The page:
Today I am sharing an example of how to make all of the games, activities, worksheets, etc. work for you in accomplishing your goals. This is just a suggestion, this may not work for you, but it may get some wheels rolling in your mind to help you along your way. At least, I hope it helps you along your way!
Note names and recognition is probably one of the most important things a student learns in their first months of lessons. So because most of my students fall into that category, I decided to take this semester of lessons as "Note Recognition Emphasis Semester." Ok, so I don't really call it that, blech, but we do have this as our emphasis.
My goal is to get all my students in the "One Minute Club", an idea and resource from Susan Paradis. This encourages them to be able to play and say all the notes on the staff in a minute or less. They already were using flashcards, so this just gives them an extra motivation to learn them! All of them have accepted the challenge and are making rapid progress.
So with this as our goal, I plan many note-related games, activities and worksheets to help drill those notes. Let me just tell you, the possibilities are ENDLESS!!! I have had so much fun brainstorming ideas and coming up with activities, or adapting activities to fit what I need. Here are a few resources I have used:
I used this sheet and the Shamrock cards in a variety of ways! Students can draw a card, and then put a small gem on the appropriate note until they fill in all the spots. I also used the cards to have a race against the student down the keyboard. (I believe I read about that activity somewhere, but I don't remember where! If you know, please remind me!) Susan has some suggestions of her own at the bottom of the post, some of those may work for you as well.
I have a large treble staff and a large bass staff that I made when I was in college. I use them again and again! For one activity, I gave the student the bass staff and I took the treble staff. We then rolled one of these dice from Joy that has the music alphabet, and we each tried to fill in our staff first. Bass clef always seems to be harder for the students to learn, so by giving them the bass staff they were able to concentrate on those notes.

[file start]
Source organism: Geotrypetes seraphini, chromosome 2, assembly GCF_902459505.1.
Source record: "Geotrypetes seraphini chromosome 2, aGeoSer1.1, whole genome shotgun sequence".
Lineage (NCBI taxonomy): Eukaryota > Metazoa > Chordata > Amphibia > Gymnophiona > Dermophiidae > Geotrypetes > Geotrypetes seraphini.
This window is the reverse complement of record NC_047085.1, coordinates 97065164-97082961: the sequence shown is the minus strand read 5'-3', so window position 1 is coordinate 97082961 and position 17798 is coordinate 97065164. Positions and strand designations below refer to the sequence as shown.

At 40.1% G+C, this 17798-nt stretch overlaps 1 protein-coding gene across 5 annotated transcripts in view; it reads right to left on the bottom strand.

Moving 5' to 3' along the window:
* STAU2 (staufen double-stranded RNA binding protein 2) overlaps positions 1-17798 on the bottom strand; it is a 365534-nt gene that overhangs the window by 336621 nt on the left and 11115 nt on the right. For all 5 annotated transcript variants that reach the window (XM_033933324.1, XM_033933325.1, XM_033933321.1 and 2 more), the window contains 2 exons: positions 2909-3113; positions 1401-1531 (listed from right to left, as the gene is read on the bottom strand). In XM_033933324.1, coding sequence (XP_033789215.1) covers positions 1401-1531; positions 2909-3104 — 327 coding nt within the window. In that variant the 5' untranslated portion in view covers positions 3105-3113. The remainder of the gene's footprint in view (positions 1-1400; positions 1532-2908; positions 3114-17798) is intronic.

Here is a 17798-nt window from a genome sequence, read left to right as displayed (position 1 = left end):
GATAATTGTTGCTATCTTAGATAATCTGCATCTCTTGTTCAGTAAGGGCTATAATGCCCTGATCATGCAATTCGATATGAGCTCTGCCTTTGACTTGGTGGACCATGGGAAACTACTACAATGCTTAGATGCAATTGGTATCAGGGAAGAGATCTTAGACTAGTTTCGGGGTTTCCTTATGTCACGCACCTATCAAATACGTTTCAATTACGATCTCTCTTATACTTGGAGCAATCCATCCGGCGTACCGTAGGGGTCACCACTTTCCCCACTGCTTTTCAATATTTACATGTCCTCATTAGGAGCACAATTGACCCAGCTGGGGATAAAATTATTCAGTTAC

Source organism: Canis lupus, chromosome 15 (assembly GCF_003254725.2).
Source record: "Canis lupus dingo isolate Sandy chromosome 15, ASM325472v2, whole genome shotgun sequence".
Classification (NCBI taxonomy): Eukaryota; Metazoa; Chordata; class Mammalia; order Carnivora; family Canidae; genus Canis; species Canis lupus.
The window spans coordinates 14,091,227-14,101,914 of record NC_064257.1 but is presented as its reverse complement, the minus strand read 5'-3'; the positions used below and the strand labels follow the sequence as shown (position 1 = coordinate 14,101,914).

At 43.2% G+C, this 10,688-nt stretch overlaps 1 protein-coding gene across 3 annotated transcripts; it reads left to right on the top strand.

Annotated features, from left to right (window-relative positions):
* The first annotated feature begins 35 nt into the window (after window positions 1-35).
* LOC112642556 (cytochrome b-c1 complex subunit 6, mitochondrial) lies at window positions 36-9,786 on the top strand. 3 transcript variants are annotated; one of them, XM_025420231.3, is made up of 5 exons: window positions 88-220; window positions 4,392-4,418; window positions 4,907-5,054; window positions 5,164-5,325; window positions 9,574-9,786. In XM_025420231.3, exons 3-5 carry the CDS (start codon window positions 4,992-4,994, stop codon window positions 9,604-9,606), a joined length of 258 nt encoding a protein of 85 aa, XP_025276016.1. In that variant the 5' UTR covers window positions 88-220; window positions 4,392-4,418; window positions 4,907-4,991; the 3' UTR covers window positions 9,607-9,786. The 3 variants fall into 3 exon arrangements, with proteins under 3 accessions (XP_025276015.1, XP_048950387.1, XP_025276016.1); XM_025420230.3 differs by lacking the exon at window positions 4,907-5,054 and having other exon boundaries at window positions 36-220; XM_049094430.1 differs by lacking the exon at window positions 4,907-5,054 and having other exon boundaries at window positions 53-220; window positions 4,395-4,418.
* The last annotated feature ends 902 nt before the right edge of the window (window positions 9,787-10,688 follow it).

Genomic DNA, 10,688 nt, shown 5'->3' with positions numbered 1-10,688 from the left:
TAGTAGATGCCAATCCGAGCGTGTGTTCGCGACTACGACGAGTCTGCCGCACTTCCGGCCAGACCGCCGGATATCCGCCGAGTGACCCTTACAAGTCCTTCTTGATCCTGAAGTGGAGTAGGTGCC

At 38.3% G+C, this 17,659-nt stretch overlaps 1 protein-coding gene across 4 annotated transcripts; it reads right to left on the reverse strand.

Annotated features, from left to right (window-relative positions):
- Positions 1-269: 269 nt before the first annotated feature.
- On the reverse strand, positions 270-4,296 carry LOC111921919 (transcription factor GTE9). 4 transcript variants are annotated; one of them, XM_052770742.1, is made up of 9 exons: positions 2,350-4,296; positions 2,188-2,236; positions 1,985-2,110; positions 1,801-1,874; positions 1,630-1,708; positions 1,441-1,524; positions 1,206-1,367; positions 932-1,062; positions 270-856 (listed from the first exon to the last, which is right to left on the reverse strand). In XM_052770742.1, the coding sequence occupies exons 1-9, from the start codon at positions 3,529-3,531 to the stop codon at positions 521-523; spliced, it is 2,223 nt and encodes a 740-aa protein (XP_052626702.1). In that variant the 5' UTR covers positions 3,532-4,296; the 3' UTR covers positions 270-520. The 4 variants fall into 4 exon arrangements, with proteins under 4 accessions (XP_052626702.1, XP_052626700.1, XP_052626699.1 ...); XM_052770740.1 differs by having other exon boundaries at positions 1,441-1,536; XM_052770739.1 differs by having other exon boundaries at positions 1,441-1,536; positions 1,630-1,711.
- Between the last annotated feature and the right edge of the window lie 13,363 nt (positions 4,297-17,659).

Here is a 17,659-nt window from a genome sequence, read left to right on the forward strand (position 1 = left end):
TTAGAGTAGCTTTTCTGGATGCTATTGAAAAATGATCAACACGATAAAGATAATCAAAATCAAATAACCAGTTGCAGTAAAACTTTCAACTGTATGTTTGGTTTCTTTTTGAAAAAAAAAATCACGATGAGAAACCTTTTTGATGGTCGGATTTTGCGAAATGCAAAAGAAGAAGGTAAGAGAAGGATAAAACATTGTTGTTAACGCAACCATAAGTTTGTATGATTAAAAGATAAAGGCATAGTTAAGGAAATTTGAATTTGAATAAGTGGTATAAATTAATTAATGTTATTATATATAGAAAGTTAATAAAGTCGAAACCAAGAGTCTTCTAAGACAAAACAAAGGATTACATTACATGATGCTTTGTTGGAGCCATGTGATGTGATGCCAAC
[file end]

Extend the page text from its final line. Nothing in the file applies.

Susan Paradis also has these cards with the musical alphabet on them, and these can be used in a variety of ways, as well as the way shown on this post. I have a large grand staff that I drew on a poster board, and these cards work great on that. Here they are again, only bigger!
I also use some timed drills every so often to give the students a bit of a challenge. Here are the drills I use most frequently, (scroll down to "Ready Set Go!" Speed Tests) but I also use these. Some students really like the challenge of getting them all right, and then trying to beat their time on the next line.
Oh, and in case you were wondering what flashcards I use....these ones can not be beat! They are my all time favorite and include many things for the student to drill, not just notes.
Well, there are oodles of possibilities out there! Did you get that picture yet?? :) And this is just in one area of piano! Hopefully this gives you an idea, though, of how to put everything together and make it fit your needs.
What other ways do you incorporate these things into your teaching??